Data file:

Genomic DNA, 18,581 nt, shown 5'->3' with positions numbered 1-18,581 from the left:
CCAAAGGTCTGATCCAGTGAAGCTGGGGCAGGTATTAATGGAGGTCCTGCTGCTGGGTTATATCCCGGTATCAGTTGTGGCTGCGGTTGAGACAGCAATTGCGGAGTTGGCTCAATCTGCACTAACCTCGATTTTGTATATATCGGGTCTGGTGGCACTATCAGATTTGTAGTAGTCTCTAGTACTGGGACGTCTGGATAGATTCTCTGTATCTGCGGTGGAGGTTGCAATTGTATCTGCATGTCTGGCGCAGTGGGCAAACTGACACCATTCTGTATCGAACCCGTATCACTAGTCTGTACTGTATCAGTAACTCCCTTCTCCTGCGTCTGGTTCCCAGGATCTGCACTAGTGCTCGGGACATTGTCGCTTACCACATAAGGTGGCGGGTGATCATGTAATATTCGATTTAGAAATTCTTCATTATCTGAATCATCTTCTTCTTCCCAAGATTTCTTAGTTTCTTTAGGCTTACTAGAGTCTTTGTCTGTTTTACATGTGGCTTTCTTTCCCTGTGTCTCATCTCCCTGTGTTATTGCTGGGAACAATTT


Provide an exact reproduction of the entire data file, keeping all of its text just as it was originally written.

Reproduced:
Genomic DNA, 18,581 nt, shown 5'->3' with positions numbered 1-18,581 from the left:
CCAAAGGTCTGATCCAGTGAAGCTGGGGCAGGTATTAATGGAGGTCCTGCTGCTGGGTTATATCCCGGTATCAGTTGTGGCTGCGGTTGAGACAGCAATTGCGGAGTTGGCTCAATCTGCACTAACCTCGATTTTGTATATATCGGGTCTGGTGGCACTATCAGATTTGTAGTAGTCTCTAGTACTGGGACGTCTGGATAGATTCTCTGTATCTGCGGTGGAGGTTGCAATTGTATCTGCATGTCTGGCGCAGTGGGCAAACTGACACCATTCTGTATCGAACCCGTATCACTAGTCTGTACTGTATCAGTAACTCCCTTCTCCTGCGTCTGGTTCCCAGGATCTGCACTAGTGCTCGGGACATTGTCGCTTACCACATAAGGTGGCGGGTGATCATGTAATATTCGATTTAGAAATTCTTCATTATCTGAATCATCTTCTTCTTCCCAAGATTTCTTAGTTTCTTTAGGCTTACTAGAGTCTTTGTCTGTTTTACATGTGGCTTTCTTTCCCTGTGTCTCATCTCCCTGTGTTATTGCTGGGAACAATTT